about breathing_time

For the TIK festival documentation I wrote an article about breathing_time:

Background and concept

Breathing_time was conceived as part of the Time Inventors Kabinet[1] project for which I was an invited artist. The idea behind this project was to use different ecological input for creating new notions of time. Right from the start I had the idea to work with physiological data as input for a new time. Can we make time more personal if it is driven by our own body? Can we change our perceptions of time through growing awareness of the way our body functions? These were thoughts that motivated the work.

The concept of the windclock[2] was a central theme in the TIK project the most obvious physiological data to work with was breathing.

Early on in the project I had the idea of representing this personal data in a direct way using analogue techniques like drawing. I experimented a lot with ink and stains and made a hand driven drawing machine that drew a line of various thicknesses depending on the speed of breathing. I drew inspiration from Japanese calligraphy techniques, especially ensō[3]. While the idea of ink stayed it changed from analogue to digital: an animation with sound to represents the breath flow.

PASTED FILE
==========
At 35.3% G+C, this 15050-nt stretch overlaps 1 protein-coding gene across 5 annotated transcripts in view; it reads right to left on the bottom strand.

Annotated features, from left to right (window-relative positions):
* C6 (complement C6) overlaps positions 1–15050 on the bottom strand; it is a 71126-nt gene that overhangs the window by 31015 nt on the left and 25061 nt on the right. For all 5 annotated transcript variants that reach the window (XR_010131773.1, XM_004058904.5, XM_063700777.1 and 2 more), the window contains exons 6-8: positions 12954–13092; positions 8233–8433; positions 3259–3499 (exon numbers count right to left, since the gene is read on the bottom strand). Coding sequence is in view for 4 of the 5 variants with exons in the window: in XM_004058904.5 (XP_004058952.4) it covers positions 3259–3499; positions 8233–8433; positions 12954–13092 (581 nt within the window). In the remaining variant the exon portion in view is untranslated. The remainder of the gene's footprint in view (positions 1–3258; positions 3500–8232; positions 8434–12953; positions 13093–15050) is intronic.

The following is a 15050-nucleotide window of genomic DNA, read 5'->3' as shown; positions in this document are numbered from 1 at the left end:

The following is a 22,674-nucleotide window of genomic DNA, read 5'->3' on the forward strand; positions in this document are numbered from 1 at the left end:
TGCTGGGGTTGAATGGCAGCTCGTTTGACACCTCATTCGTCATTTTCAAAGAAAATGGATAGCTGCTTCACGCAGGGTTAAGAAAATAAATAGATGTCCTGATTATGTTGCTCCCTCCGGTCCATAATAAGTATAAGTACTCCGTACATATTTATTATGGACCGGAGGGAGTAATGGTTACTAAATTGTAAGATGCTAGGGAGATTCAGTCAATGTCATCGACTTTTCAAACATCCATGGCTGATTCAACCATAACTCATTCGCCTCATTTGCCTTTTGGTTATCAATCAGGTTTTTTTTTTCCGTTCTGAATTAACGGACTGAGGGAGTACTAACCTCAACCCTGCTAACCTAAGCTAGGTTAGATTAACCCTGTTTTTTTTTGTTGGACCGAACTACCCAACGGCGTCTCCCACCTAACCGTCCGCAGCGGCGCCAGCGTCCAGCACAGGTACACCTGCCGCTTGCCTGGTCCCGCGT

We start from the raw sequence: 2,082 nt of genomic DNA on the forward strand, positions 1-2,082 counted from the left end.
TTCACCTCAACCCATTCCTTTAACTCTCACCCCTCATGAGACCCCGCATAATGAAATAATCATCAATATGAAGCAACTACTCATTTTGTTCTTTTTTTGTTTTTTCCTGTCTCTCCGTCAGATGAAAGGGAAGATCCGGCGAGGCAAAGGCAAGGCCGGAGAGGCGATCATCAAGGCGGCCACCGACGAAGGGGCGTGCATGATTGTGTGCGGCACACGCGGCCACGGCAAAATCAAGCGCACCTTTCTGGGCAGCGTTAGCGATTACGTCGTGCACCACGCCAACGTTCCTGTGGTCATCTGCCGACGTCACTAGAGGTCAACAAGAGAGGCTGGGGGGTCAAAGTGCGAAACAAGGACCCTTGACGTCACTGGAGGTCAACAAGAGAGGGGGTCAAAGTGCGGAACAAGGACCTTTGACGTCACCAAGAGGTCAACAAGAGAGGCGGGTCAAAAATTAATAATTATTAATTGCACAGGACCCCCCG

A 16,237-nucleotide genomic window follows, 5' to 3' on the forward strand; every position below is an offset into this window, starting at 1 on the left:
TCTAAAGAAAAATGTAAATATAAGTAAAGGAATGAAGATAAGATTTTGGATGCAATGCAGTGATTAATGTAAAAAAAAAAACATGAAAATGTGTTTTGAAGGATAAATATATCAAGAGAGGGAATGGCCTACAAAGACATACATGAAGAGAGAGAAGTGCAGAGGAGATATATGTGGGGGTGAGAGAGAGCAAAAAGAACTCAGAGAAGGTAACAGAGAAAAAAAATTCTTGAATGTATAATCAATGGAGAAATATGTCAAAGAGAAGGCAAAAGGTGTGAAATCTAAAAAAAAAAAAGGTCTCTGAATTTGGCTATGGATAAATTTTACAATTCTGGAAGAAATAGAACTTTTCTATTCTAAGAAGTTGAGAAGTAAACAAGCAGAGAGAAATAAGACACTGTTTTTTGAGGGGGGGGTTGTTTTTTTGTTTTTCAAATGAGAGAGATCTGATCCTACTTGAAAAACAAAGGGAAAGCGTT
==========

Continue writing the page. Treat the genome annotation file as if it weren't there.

I wanted to work with a group of five people breathing at the same time and explore if becoming aware of someone else’s breathing pattern would influence your own and if we could reach a certain entrainment, our own rhythm. This resulted in two performances performed at the TIK festival.


I build a custom device, the breathCatcher, using the JeeLabs RBBB Arduino[4] and the Modern Device Windsensor[5] and USB Bub[6]. The device is cone shaped to capture the breath flow in both directions. The wind sensor is placed in the opening of the cone. The cone should be worn over the nose and mouth. Breathing in and out through the nose is required. A felt ring protects the face from the sharp paper edge. A felt container at the bottom holds and protects the microcontroller. The paper device is connected to a PC by a cable using a USB-to-serial connection.

Sensor platform

For working with the sensor data I used the CommonSense platform[7]. I was sponsored by the Sense-os, the creators of that platform. CommonSense is an advanced online platform with comprehensive API[8] for working with sensor data. After creating an account you can create sensors, five in my case, and upload to and download data from the server. Different queries are possible and basic visualisation is available. That comes in very handy when you are developing.

I received a lot of help from Sense-os with connecting to the API and querying the database. All data is exchanged in JSON format which is very particular about quotes, which made it hard to work with.